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Massad Ayoob on Guns

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Archive for the ‘Uncategorized’ Category

Massad Ayoob

THURBER WAS AHEAD OF THE REST

Saturday, May 14th, 2016

A recent meme in the armed citizen community has been arming Little Red Riding Hood (and/or her grandmother) and predicting the outcome.

Turns out James Thurber was ahead of the rest of us. This, from his collection “The Thurber Carnival,” published by Harper Brothers and encompassing Thurber work from 1931 through 1945.

Enjoy!

Thurber

Massad Ayoob

ANOTHER GREAT INSTRUCTOR PASSES

Wednesday, May 4th, 2016

Word reached me today that Pat Rogers had passed away.  Many in our field are grieving for a man they knew, appreciated, and even loved. I and others are feeling the pain of not being able to meet someone we always wanted to train with.

Pat Rogers was on my short list of great instructors I hadn’t met yet. We shared many students, and Pat was one of the very few in the industry that no one ever seemed to have a bad word about.  His focus was on fighting with a gun, not recreational shooting, and by all accounts he did it spectacularly well. I regularly read his articles in SWAT magazine, and always found him to have a practical reason for every position he took.  He was known for being gruff but caring, and was famous for his sense of humor. He understood what many in that business do not: that judiciously applied humor alleviates the grimness of some of the subject matter, and prevents the learning circuits from shutting down. Being able to laugh – including at yourself – also makes the hard work of training seem less hard.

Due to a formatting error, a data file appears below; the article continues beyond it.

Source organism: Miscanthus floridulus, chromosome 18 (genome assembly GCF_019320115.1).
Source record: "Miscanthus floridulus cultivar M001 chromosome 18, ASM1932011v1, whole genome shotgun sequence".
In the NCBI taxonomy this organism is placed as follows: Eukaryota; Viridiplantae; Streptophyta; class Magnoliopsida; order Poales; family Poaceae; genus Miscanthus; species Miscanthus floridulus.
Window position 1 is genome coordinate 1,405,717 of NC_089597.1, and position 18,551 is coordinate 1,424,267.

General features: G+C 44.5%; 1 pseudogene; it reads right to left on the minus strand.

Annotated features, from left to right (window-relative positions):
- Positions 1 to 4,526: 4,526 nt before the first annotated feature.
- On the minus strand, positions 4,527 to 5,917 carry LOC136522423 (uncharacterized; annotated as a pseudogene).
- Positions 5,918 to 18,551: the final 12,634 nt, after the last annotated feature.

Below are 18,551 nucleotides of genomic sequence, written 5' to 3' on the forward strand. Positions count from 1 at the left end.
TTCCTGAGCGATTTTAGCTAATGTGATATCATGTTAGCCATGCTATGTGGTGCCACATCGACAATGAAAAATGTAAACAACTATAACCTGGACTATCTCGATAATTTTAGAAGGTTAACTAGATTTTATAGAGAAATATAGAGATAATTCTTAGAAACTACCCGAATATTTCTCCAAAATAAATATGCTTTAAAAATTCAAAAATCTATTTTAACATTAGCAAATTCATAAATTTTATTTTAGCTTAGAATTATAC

He leaves a legacy of several excellent training films done for Panteao.  I hope our mutual friend Denny Hansen, editor of SWAT, can get with Rogers’ survivors and see about creating a book of his collected articles encompassing “the best of Pat Rogers.”

I understand Pat spent full careers with the US Marine Corps, retiring as a Chief Warrant Officer, and the New York City Police Department, retiring as Sergeant – experiencing and winning mortal combat in both – before he set out on his third career as a private trainer. Damn shame he didn’t get a longer run in the last. His collective life experience (and his trademark practicality and logic) made him a strong advocate of armed citizens’ rights.

Rest in peace, sir, and thank you for your service.

Massad Ayoob

WELL…DARN

Thursday, April 28th, 2016

Today brought sad news from the print magazine world.

For many, many years I wrote the “Self-Defense and the Law” column for Harris’ Combat Handguns magazine, and the occasional feature article. I wrote the “Off-Duty” column and, until now, the “First Responder” column for their Guns & Weapons for Law Enforcement.  From the early 1990s ‘til a couple of years ago I also wrote their annual Complete Book of Handguns. (Yes, semanticists out there, I know that every year’s edition was completely different from the previous, but I inherited the “Complete Book” title.)

I also found it amusing that Harris’ music magazine, Revolver, was always placed in the gun magazine section instead of the music section of the racks at my local WalMart.

For nearly 40 years, the Harris gun magazines put a lot of great material out there.  The changing paradigms of electronic vis-à-vis dead tree media are no secret.  I’m glad that Backwoods Home is still surviving quite well. Three print gun magazines I write for, Guns and American Handgunner on the newsstands and the professional journal Shooting Industry, all seem to be flourishing despite the rise of the electronic media.

My heart goes out to the many good people in New York who worked so hard and so long, full-time, for the Harris titles.  They were always professional, and I wish them luck.

Massad Ayoob

Part 5: The PERF-etrators

Tuesday, March 22nd, 2016